A Health System Bets Big on Miami’s Future in Health-Tech
March 19, 2017
Daniel Silberman runs Miami-based startup Mediconecta, the largest telemedicine provider in Latin America. It is also eying the U.S. Hispanic marketplace.
Juan Pablo Segura founded Babyscripts to provide a new way of managing pregnancy care to detect problems faster and to help the doctors do their jobs better.
David Heenan’s Aces Health has created a technology platform that automates many aspects of clinical trials. The goals: Save time and money, and create better outcomes.
All three startup founders and a handful of other young companies are working closely with Nicklaus Children’s Hospital as part of a comprehensive innovation strategy within Miami Children’s Health System, Nicklaus’ parent health system. Partnering with and/or investing in startups is one important leg of an innovation strategy that includes promoting transformation from within and working with other health systems, said Dr. Narendra Kini, Miami Children’s CEO.
“WE RECOGNIZED WE HAD AN OPPORTUNITY TO SOLVE PROBLEMS THAT WE SAW WHILE CARING FOR KIDS.” Dr. Narendra Kini, Miami Children’s CEO
“We recognized we had an opportunity to solve problems that we saw while caring for kids. Some of the problems were related to struggles parents have. Some were clinical. Some were related to all the other things in the care process, [such as] billings, admissions, discharge, etc.,” Kini said.
“If we had those problems, we realized every other hospital had them too,” he said. The idea: Invest in solving problems and do such a good job that other hospitals would be willing to buy their solutions.
To be sure, digital health — healthcare delivered with a big assist from technology — is hot in the venture capital world. Global equity funding to private digital health startups grew for the seventh straight year in 2016, hitting a record high of $6.6 billion, with the majority of financing going to early-stage companies, according to venture analyst CB Insights. Locally and across the nation, healthcare systems and universities are sharpening their focus on innovation and accelerating digital health solutions.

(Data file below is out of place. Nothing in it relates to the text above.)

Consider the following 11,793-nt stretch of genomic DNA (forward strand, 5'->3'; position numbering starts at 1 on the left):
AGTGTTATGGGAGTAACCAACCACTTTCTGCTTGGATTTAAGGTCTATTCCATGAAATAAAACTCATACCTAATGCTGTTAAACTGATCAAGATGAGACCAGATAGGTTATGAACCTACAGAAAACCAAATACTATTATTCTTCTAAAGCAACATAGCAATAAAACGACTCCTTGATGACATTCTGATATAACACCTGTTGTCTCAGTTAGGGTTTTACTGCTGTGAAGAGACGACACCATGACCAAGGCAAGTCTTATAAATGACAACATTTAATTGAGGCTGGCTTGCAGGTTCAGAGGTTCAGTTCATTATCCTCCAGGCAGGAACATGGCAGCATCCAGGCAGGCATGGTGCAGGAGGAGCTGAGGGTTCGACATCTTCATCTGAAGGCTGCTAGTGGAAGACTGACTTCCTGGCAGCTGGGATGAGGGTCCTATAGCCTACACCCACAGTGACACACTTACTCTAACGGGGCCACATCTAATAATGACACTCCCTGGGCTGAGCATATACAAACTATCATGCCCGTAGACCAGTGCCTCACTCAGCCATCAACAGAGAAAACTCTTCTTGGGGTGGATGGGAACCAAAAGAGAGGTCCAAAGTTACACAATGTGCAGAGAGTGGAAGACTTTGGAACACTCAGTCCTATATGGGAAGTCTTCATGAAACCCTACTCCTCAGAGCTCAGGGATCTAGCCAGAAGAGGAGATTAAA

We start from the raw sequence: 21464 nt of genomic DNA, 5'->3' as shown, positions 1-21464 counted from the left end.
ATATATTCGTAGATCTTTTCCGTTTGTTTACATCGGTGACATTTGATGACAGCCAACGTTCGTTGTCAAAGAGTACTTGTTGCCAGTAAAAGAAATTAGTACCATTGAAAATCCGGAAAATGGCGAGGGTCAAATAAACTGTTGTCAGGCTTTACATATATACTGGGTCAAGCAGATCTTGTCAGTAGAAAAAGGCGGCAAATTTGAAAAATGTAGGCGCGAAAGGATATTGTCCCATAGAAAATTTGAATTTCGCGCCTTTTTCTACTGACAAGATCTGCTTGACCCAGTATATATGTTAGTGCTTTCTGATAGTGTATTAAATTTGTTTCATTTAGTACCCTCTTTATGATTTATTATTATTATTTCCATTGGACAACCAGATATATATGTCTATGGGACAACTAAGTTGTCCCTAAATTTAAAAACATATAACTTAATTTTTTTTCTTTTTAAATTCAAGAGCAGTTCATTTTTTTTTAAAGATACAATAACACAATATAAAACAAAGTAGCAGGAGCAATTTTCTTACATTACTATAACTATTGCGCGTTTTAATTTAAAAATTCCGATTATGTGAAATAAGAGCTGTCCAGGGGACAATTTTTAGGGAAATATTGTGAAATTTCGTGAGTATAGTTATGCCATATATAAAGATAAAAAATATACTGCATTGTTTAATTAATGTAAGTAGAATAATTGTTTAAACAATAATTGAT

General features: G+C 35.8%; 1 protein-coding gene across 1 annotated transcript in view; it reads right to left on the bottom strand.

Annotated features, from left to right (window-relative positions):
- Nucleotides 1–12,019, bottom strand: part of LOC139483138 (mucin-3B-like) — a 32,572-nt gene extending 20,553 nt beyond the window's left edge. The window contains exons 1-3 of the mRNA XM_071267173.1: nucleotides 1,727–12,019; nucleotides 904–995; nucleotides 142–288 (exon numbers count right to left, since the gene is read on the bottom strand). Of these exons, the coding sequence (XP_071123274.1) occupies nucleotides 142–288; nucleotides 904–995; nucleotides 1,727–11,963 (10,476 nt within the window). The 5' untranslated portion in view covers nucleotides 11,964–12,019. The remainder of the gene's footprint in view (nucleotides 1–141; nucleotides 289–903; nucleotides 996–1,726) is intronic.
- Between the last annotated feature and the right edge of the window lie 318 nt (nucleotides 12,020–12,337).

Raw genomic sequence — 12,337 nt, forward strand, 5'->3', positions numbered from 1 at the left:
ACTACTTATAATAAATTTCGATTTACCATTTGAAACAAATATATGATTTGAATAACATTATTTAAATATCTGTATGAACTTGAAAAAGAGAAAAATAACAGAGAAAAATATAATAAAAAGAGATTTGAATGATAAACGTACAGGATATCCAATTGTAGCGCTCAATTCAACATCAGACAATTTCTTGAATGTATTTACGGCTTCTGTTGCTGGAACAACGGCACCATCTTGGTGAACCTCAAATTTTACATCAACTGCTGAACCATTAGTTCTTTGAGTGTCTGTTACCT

In the five years since it embarked on its innovation strategy, Miami Children’s Health System has created an entire department dedicated to creative solutions. It is run by Michael S. Davis, senior vice president of strategy, business development and innovation, with experts in venture capital, finance and technology on the team.
In addition, MCHS has invested money in a few startups and has developed a couple of innovations in house. Citing market competition, Kini wouldn’t reveal the private health system’s investment except to say “it is quite a few million dollars.”
MIAMI CHILDREN’S HEALTH SYSTEM’S ULTIMATE GOAL, KINI SAID, IS TO BE KNOWN AS A CENTER OF INNOVATION AND TO ATTRACT THE RIGHT TALENT TO NICKLAUS AND ITS COMMUNITY.
MCHS’s ultimate goal, he said, is to be known as a center of innovation and to attract the right talent to Nicklaus and its community. Kini calls innovation a strategic imperative. “We want to make this an ingrained part of the way we do business.”
The health system’s partnership with startups accomplishes the crucial synergy that an evolving entrepreneurial ecosystem needs and that the Beacon Council’s Connect & Grow initiative was designed to address, said Jaret Davis, Greenberg Traurig’s Miami co-managing shareholder who also chairs the Beacon Council, Miami-Dade’s economic development organization, and is vice chair of Nicklaus Children’s board. Large entities need innovation to suvive, while startups need corporate partners to be first adaptors to gain traction, as well as for guidance and potential sources of capital. “The combination of these factors is extremely powerful and makes the partnership represent an unbelievable synergy that represents both sides,” he said.